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  • Writer's pictureAnne Genduso

"No" is not a Four-Letter Word

Updated: Apr 3, 2019

Why is it so hard to say that tiny word, "no?"

Many women strive to be perfect and please others, which often means doing more and staying ridiculously busy. A few examples? Taking on every project that comes your way at work, accepting every social invite from friends and striving to throw a Pinterest-worthy birthday party for your two-year old -- all in the same week.

Enter major burnout.

To move toward balance and away from burnout, begin by identifying what's MOST important to you -- your non-negotiable personal values -- and then make sure the activities you choose to take on align with those values. On the flip side, that means passing on activities that don't match your values and get in the way of personal fulfillment.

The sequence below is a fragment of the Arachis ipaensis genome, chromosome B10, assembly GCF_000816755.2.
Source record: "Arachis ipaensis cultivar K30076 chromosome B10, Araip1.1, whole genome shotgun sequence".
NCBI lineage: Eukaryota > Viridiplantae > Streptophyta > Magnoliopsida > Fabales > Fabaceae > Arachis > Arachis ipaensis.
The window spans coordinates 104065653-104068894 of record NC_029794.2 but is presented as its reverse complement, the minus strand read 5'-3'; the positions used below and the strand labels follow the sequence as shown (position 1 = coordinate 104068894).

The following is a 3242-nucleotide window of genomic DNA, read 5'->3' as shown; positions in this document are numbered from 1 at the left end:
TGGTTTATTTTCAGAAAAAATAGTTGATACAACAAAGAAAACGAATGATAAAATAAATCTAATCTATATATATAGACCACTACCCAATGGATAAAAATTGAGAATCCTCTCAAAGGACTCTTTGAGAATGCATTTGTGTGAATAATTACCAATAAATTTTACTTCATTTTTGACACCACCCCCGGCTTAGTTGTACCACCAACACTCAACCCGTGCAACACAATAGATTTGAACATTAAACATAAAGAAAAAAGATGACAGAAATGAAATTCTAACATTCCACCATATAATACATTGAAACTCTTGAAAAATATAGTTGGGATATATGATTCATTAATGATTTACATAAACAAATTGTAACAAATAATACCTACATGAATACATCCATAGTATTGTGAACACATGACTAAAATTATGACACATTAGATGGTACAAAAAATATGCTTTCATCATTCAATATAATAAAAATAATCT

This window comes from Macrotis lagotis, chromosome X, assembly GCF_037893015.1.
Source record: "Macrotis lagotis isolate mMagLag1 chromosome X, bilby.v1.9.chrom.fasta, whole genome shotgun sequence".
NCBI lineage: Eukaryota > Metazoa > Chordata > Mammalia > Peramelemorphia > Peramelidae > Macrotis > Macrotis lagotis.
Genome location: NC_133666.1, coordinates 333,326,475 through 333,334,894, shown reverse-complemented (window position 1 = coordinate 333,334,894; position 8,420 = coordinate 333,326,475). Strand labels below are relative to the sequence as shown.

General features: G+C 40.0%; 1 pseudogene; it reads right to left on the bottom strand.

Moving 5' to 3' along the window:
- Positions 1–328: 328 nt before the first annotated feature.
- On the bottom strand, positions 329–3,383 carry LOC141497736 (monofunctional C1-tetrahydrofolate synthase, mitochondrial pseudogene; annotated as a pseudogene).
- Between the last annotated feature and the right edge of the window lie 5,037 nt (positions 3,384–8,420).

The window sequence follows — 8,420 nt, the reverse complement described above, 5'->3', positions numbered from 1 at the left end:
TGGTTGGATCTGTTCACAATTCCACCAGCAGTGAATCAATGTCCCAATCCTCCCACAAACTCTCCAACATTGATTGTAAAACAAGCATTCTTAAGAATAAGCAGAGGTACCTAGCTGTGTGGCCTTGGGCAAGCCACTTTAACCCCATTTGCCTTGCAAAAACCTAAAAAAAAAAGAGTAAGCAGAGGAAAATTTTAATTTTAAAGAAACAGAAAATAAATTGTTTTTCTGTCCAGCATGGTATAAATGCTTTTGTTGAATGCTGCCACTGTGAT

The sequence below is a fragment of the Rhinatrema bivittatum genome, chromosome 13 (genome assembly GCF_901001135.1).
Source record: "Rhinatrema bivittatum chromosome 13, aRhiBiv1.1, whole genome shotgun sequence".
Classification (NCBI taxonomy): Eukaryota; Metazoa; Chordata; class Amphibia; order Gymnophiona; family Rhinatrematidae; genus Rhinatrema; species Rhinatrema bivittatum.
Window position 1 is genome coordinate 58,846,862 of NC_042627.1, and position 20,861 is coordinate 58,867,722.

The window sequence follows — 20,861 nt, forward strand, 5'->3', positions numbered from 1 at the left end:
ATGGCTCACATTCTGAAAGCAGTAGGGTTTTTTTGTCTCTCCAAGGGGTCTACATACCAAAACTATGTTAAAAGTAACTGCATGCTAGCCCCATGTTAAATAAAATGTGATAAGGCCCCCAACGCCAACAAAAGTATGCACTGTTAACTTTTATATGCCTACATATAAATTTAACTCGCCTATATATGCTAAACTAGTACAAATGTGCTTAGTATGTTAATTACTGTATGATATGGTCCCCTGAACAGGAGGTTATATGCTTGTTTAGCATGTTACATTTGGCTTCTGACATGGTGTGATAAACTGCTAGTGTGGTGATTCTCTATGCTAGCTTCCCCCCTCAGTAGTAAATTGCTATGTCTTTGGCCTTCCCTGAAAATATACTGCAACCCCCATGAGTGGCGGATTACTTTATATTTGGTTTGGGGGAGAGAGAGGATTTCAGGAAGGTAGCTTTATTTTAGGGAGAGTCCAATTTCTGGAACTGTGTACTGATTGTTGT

The best way to do that is to get comfortable with saying "no" -- both to others and to yourself.

Saying "no" doesn't have to be a negative experience and you won't sound like a jerk (unless you just scream "NO!" and walk away like my daughter did as a toddler). There are lots of ways to decline or push back in a way that respects your personal boundaries.

Let's say a colleague asks you to proofread her big presentation, but you know if you do, you won't be able to leave on time to make your friend's birthday party. You can say something like, "I wish I could, but I have a prior commitment," or you could offer to hook her up with someone else on your team who has the capacity to help.

The more often you practice saying "no," the easier it becomes and the more comfortable you'll get in staying true to your values. When you stop thinking of "no" as a four-letter word and embrace its power, you'll be giving yourself the gift of a more harmonious life.

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